I have synesthesia.
Or HAD, for the most part. This type of condition can fade with time as we leave childhood behind and grow into ourselves cognitively. I can only attribute certain situations to it now.
I diagnosed myself with it years ago after seeing an episode of 20/20 documenting people with the same experiences and realized that the colors I used to "see" when listening to music or really any kind of sound as a child wasn't just in my head. Brassy songs still have a visual effect with me and piercing whistles (John is guilty of this) will make me see white. (People will wonder why I wince so violently when John emits that blinding sound. This is why.)
I am still this way with letters, numbers and even colors. Anyone looking to go against me in a baby shower word jumble better resign themselves to the fact that the $5.00 gift card to Target is MINE. (I've been accused of cheating repeatedly throughout my years in school when even the teachers thought there was no possible way I could have found all the hidden words that quickly.)
But that's not my confession.
My confession is, while I'm great with sounds, colors, numbers and letters, I am terrible with faces.
I have a fear. Every day when I enter Sprite's daycare at pick up time and look among the masses of children all peering up at me, hoping that my face is the one they want to see, my fear gnaws at me.
Will I recognize my own child? Or will I be found out?
Back when Sprite was a wee lass, I was complimented all the time on how I had such a Gerber baby. (Being that my Baba's maiden name was Gerber, people didn't know how close to the truth they were.) And Sprite personified that look with a cute button nose, fair features, nothing too big or small, and dark fuzz gracing the top of her (big) head. Looking back, she was a beautiful baby. (It's totally true.)
Of course, I was quickly tuned into her cries, knowing her from scads of other babies just by the tone and speed. But if you were to put her among a sea of twenty, my heart would quicken in response as if taking too long to spot her would cost me the role of "mother".
Sprite was about five months old when I walked into the Newborn Room at her daycare. Pausing near the doorway, I looked over to her crib which was stationed toward the back of the room. She wasn't in it, her green crocheted blanket drizzled across the mattress as the only evidence that she had been sleeping there recently. Deducing she would therefore be in the main play area, my eyes roved over the floor, pausing at the two jumperoos being occupied, the exercausers, and even the teachers who were sitting with other babies on the floor, involved in simple games.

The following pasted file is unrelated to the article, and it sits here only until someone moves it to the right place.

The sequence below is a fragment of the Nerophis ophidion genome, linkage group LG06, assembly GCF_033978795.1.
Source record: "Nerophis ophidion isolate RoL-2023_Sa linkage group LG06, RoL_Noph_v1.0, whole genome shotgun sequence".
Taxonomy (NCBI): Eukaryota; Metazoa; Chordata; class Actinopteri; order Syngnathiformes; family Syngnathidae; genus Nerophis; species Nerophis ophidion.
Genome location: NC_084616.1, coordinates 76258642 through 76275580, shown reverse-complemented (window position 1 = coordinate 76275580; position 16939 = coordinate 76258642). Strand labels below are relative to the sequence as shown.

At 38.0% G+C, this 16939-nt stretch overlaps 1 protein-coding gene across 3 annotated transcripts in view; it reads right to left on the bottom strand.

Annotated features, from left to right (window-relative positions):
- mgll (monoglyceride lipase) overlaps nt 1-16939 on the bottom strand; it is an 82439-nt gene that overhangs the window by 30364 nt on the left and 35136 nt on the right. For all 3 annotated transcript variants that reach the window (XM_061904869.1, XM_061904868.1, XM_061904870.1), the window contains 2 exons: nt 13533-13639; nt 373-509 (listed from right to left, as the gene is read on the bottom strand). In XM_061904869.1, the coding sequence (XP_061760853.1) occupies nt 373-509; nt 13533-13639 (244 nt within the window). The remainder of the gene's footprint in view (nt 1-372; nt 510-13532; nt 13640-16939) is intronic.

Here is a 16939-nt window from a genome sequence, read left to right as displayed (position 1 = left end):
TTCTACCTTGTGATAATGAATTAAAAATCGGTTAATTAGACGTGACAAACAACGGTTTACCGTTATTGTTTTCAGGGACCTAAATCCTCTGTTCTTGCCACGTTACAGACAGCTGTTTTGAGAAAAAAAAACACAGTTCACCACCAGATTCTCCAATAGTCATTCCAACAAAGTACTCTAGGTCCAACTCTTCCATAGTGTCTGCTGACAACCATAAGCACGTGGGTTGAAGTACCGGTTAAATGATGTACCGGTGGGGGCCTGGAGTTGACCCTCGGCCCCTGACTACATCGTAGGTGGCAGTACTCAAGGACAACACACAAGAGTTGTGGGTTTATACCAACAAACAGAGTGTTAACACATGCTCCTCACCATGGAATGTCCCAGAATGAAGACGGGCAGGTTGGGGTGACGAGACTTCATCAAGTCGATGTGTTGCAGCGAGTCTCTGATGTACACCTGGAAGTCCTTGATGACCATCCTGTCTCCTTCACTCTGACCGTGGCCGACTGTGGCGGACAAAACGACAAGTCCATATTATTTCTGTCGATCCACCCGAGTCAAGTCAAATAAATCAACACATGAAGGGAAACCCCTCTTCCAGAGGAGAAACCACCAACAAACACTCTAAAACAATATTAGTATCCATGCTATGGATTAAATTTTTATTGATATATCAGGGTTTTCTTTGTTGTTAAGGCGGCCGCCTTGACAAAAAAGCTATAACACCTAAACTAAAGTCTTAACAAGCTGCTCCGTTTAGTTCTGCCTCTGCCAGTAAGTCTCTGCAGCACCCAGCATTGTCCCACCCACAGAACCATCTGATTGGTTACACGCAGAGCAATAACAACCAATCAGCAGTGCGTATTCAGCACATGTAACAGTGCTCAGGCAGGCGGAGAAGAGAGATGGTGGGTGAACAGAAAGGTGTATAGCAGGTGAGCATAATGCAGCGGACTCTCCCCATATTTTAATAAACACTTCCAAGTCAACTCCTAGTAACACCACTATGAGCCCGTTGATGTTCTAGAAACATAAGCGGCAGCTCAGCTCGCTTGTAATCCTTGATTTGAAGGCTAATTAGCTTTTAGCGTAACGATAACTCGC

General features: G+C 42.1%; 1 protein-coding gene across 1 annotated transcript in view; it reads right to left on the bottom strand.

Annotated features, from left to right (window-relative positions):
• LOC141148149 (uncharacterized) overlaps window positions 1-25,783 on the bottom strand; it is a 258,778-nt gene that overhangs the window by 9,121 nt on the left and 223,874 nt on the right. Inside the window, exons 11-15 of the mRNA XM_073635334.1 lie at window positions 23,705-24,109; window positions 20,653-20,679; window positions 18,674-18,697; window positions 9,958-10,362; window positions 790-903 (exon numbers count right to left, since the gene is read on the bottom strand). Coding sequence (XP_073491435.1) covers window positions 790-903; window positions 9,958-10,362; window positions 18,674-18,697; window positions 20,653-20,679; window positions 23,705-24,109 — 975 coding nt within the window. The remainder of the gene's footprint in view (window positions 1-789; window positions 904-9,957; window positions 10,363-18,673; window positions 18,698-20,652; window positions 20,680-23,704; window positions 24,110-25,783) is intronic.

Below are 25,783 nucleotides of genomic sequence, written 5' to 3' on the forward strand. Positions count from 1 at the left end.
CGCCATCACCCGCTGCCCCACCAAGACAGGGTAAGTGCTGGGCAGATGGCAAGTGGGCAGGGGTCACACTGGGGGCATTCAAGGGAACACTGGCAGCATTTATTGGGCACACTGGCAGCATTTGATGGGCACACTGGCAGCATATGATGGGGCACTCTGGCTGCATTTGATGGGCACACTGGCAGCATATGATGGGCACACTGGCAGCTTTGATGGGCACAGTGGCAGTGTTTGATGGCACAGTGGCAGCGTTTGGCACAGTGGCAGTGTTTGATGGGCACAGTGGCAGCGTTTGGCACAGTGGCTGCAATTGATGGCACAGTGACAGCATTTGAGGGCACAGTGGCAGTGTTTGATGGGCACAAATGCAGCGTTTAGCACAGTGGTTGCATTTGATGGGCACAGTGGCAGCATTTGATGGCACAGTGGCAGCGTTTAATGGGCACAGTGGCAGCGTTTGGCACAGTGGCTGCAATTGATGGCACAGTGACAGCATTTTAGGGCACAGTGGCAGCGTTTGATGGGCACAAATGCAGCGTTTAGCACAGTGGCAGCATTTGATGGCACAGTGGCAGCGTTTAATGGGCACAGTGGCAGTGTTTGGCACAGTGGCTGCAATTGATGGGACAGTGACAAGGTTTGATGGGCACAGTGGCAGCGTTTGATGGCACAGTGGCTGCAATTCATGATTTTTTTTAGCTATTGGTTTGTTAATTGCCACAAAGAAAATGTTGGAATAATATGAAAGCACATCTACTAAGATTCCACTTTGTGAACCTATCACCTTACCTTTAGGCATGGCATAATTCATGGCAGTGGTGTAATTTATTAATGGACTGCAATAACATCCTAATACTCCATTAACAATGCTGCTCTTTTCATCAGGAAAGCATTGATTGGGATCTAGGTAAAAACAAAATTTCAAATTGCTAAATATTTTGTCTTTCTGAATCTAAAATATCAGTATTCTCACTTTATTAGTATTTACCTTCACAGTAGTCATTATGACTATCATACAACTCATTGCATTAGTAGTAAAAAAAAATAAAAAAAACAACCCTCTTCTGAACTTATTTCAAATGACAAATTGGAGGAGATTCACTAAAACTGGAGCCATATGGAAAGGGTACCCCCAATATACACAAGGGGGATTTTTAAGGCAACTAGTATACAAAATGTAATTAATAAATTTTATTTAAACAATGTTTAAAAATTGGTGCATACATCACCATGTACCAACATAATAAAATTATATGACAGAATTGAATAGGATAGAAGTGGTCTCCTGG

I didn't see Sprite. A few of the teachers were standing at the kitchenette area, watching me expectantly. I smiled at them, and quickly resumed my search, checking the area again. Again, I didn't see her.
I turned back to the teachers and asked, "Where is Sprite?"
One of the teachers stopped smiling and gave me a hard look. "Really?"
My eyebrows raised in question.
"She's right in front of you."
I looked down at the jumperoo a few feet away and focused on the child within it. It was Sprite. I had looked at her. Twice. And twice I had not recognized her.
The teachers had a good laugh at my expense and I even chuckled as my cheeks burned in shame at being found out.
Now, it's difficult for me to NOT spot her since her hair, face, and even the way she moves is uniquely her. Her classmates also help out by announcing my arrival whenever the opening door reveals my identity.
But my safety net? I can tell you what she's wearing down to the color of her socks. Every morning, I take an internal inventory of how she looks and use it as my homing device to center on my pink/ green/ blue/ whatever color wearing target as she sits among almost a hundred other children.
Heaven help me if she spills something on herself and they need to change her outfit.
All is forgiven! But do me a favor and offer your forgiveness as well to the great Spinners!
Next week's Spin Assignment: Sports!
The Olympics are almost over, has anyone else been devoting their evenings to it like me? Sorry, John, and I've got sports on the brain!
I pass a crack in the sidewalk and it immediately becomes a long jump. My shoes slide on the linoleum in the office kitchen and I wonder if I should do it again, only this time add a triple lutz jump. Climbing the stairs becomes a timed event, I MUST BEAT MY BEST TIME!
And baseball starts soon. There's that too. Are your kids in sports? Dance? Were you? Are you STILL? Are they good? Bad? Too many? Not enough?
Is skiing your sport? How about running? Are you just competitive in everything you do therefore your entire LIFE is a sport? (You must own stock in Gatorade.)
Spin it out, speed it over, and set a record!
See you next week on the Spin Cycle!